Anyone keen on shopping (both my hands are raised, somehow, as I type) may have noticed that retail apps like eBay and Aliexpress now offer visual search.
Visual search isn’t new. Google’s been offering reverse image search for years, as the MTV show Catfish has been teaching us over and over for seven seasons.
What IS new is visual search’s application to the average person’s experience of the internet.
How visual search works
We don’t know. At least, we don’t know how it works in humans. Scientists are still working that out.
However, companies like Google and Pinterest are using machine learning. In this case, that means feeding computers images to teach them how to recognise elements in other images. If a computer is shown enough images of cows, it will ‘learn’ (with some hilarious misunderstandings along the way) how to recognise cows in images it’s never seen before.
It’s terrifying, yes. But very useful.
How Google is developing Google search
Google Lens was revealed in 2017. It’s an app that will analyse any image you give it and provide linked information. Taking a picture of a plant will provide you with its Latin name, information about it and related pages you could visit.
This is also embedded within a Google Image search. I uploaded an image of a succulent buttonhole (guess who’s getting married in the desert) and my results gave me other images of buttonholes, the location of the original image online and an entire side bar feature that gave me information about the succulent it had identified in my image.
This way of searching is pretty revolutionary. So often, we don’t exactly know what we’re looking for or how someone else will have described it. Using visual recognition is how humans make sense of the world, so giving computers that way of relating to us is incredible.
How visual search is being used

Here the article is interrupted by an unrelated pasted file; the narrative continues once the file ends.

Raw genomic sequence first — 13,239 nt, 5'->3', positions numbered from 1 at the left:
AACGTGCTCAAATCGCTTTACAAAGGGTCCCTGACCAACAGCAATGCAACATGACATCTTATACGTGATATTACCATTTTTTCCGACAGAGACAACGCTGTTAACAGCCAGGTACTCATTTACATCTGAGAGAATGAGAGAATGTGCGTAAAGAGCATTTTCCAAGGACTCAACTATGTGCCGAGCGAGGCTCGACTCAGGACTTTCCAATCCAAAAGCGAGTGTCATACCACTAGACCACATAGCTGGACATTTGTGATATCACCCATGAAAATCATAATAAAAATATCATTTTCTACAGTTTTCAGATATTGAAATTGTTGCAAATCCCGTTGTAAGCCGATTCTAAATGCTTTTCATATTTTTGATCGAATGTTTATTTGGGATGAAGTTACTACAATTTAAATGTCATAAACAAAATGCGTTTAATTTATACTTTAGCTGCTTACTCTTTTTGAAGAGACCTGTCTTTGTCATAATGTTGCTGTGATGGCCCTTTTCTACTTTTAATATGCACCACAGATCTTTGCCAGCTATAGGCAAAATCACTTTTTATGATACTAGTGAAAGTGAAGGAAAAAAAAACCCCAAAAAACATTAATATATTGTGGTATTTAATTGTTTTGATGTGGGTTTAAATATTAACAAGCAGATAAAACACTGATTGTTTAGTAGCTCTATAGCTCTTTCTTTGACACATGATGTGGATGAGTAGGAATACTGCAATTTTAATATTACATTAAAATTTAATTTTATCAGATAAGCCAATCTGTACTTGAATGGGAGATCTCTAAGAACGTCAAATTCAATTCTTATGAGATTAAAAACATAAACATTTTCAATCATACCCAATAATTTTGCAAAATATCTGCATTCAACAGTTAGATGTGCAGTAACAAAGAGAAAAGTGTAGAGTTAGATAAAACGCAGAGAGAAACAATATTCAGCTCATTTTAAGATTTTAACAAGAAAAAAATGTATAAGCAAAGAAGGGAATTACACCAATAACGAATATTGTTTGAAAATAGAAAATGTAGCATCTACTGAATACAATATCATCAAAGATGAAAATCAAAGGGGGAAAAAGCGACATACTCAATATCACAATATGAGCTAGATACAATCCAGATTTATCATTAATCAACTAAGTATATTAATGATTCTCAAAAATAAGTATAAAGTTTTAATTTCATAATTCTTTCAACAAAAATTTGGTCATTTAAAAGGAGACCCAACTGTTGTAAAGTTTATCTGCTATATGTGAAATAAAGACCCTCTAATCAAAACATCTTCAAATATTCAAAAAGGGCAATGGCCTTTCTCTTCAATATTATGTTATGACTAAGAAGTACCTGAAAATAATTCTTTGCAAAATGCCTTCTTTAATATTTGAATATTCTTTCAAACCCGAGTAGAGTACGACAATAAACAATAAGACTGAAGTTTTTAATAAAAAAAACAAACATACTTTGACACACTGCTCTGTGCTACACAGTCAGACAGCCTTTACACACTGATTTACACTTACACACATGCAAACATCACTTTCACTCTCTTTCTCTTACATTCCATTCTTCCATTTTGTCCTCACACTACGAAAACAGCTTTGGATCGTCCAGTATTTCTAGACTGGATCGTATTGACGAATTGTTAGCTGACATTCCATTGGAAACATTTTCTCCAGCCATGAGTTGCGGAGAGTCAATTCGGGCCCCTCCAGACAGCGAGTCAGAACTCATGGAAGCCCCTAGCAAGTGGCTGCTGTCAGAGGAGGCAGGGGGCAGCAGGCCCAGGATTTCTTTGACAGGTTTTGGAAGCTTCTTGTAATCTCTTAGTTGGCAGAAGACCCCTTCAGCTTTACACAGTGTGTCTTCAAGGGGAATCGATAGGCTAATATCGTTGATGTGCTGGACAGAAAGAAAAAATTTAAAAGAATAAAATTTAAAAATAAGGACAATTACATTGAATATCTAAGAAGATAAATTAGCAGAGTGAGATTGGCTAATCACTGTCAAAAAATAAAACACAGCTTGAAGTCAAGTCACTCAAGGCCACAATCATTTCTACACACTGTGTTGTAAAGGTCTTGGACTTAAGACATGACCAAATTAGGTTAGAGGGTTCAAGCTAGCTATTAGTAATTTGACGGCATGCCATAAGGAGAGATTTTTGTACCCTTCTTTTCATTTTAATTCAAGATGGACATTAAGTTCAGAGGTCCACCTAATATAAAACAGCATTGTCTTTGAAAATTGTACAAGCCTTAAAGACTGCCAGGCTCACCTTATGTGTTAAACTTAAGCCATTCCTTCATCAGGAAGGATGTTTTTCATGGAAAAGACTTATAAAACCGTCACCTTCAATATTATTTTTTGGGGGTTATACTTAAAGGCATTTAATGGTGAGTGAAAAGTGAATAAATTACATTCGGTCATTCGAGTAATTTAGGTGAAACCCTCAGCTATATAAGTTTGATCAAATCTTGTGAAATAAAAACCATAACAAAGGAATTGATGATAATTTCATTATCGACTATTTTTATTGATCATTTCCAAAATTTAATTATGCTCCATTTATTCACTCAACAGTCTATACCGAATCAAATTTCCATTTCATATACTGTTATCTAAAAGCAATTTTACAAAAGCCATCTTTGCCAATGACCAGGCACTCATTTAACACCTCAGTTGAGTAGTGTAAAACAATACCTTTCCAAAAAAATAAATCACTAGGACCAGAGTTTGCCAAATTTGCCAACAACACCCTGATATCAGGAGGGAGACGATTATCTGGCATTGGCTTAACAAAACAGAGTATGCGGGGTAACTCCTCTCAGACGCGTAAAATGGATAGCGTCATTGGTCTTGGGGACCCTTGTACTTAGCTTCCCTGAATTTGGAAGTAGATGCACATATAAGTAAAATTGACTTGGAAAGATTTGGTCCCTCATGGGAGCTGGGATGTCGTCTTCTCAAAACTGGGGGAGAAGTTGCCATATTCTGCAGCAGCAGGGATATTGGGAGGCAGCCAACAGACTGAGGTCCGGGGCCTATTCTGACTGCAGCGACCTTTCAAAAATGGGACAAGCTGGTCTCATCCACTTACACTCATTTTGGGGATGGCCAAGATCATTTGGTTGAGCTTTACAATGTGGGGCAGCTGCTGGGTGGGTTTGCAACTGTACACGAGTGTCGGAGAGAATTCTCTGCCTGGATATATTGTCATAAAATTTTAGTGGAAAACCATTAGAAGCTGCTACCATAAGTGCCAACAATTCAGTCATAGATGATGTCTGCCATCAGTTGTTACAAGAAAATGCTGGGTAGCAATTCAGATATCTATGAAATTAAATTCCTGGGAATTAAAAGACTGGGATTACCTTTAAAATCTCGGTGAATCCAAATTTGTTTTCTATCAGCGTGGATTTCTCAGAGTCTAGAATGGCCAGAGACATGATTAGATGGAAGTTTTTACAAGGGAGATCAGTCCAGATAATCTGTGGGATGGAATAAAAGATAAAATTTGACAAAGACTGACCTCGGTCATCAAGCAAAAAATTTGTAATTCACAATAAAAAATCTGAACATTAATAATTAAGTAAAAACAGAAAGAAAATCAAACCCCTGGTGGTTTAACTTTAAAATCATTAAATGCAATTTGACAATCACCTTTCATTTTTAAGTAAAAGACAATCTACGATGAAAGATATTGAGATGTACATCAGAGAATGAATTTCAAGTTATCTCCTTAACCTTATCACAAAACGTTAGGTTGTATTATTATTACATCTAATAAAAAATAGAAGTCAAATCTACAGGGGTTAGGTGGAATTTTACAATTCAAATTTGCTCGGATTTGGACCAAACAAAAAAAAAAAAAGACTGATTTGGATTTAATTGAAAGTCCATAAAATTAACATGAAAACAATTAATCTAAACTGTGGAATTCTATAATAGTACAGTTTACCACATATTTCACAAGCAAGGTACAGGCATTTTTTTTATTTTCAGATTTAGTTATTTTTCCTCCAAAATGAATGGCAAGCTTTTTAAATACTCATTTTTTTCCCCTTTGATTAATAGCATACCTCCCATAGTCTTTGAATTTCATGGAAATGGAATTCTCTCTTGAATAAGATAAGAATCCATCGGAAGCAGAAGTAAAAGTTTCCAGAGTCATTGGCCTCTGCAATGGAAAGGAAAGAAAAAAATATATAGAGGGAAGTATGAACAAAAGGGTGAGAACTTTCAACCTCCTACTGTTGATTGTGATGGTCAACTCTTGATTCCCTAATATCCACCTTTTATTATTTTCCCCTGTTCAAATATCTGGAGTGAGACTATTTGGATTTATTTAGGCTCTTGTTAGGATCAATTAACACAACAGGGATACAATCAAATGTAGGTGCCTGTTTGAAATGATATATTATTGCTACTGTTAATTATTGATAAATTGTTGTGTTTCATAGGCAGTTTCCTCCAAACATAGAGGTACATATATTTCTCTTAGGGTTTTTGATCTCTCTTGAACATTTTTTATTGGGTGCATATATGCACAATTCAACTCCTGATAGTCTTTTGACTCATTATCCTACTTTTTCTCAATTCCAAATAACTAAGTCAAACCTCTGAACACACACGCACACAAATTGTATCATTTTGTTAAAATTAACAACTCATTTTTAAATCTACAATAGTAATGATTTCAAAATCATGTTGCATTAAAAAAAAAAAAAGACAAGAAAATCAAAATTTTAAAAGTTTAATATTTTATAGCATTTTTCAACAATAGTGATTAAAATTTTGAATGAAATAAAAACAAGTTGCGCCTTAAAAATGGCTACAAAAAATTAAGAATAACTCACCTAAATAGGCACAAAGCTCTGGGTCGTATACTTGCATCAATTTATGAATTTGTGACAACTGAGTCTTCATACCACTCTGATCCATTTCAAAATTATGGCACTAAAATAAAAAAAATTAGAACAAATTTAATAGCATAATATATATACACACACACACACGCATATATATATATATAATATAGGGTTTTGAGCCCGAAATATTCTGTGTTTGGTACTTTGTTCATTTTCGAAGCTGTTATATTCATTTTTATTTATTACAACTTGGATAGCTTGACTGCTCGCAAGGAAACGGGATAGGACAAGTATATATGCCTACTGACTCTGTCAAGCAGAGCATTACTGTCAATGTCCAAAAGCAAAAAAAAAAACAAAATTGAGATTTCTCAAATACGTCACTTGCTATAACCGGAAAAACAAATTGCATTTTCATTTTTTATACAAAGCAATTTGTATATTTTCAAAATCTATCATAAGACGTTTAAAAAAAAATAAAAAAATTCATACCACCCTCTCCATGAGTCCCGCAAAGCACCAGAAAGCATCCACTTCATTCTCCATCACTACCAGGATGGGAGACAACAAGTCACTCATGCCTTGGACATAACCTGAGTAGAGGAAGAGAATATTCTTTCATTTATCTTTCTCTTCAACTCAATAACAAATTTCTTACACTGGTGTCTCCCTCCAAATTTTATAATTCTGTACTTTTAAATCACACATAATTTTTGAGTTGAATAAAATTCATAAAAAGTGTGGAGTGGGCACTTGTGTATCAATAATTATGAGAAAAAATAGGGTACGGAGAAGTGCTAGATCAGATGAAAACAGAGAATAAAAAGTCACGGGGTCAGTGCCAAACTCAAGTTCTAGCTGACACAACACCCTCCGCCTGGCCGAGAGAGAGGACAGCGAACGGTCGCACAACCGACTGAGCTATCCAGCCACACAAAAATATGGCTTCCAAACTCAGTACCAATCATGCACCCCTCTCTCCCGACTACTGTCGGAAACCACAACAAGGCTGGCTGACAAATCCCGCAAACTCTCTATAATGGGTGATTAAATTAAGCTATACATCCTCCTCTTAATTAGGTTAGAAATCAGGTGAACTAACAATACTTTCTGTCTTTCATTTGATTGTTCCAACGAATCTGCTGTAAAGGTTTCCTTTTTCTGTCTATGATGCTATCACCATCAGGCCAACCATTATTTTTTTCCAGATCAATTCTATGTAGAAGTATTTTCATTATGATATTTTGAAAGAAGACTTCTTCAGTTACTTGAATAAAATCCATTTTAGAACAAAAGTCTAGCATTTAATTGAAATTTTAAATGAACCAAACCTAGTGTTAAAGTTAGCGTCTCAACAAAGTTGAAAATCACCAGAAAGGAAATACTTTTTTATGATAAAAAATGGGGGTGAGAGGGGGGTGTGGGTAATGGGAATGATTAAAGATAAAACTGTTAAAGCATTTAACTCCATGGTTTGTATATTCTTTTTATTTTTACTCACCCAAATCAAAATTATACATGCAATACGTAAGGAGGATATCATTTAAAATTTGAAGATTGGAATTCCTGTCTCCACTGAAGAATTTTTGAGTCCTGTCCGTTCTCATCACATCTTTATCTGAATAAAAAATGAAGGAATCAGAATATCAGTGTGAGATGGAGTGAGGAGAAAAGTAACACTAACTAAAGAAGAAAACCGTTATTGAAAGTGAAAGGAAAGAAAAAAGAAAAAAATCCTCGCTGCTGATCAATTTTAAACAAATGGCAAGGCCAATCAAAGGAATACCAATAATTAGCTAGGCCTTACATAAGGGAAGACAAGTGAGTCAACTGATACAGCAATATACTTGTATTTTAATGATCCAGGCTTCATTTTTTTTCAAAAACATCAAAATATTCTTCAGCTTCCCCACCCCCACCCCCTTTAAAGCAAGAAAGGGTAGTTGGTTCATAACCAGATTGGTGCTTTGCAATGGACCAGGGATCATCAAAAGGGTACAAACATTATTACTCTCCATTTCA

The main applications of visual search in mainstream culture have been for retail. And it’s SNEAKY.
Because of Instagram, we now have such desire for what other people have. We’re drowning in influencers displaying labels we can’t even dream of buying all day, every day.
Aliexpress added a point-and-shoot or image upload option that could, hypothetically, of course, find you a knock-off of that Gucci belt you could never afford.
It’s not perfect. But it does analyse the image and find common elements, then display matching images. If you snap a picture of a green dress, it’s going to serve you all the green dresses for sale on the platform. If you upload an image of a belt with Gucci’s massive double-G belt buckle, you’ll be served fake Gucci for days.
The sneaky bit is that it is, obviously, illegal to sell knock-offs. So, sellers can list fake designer merch without having to say it in so many words: image upload gets around it.
eBay has this feature now too, though they were later to the game than Aliexpress – possibly reluctant to let people seek out fakes on their site. Asos also added image search last summer but for them, it’s about helping people find their ‘runway-inspired’ products, rather than actual fakes. Fine line.
Pinterest also has an image search. You can expand any Pin to find visually similar images – even cropping in on a particular part of the image to refine what you were interested in. Pinterest will offer suggestions of what is in the image, so you can view related subjects.
Visual search for small businesses
It’s always been important to treat your images like any other content on your website, particularly alt text to describe the image for site crawlers and screen readers. Developers now will use schema markup to make it even easier for search engines to identify and analyse images, so talk to the person in charge of keeping your site nice.
None of this changes just because search engines are getting better and better at recognising what’s in an image.
For a start, image search is only just taking off for most internet users. If you’re a retailer, producing lots of original, high-quality (but optimised for mobile) images will help you stand out early in this area, but don’t forget the old-school image metadata that will still lead most people to you.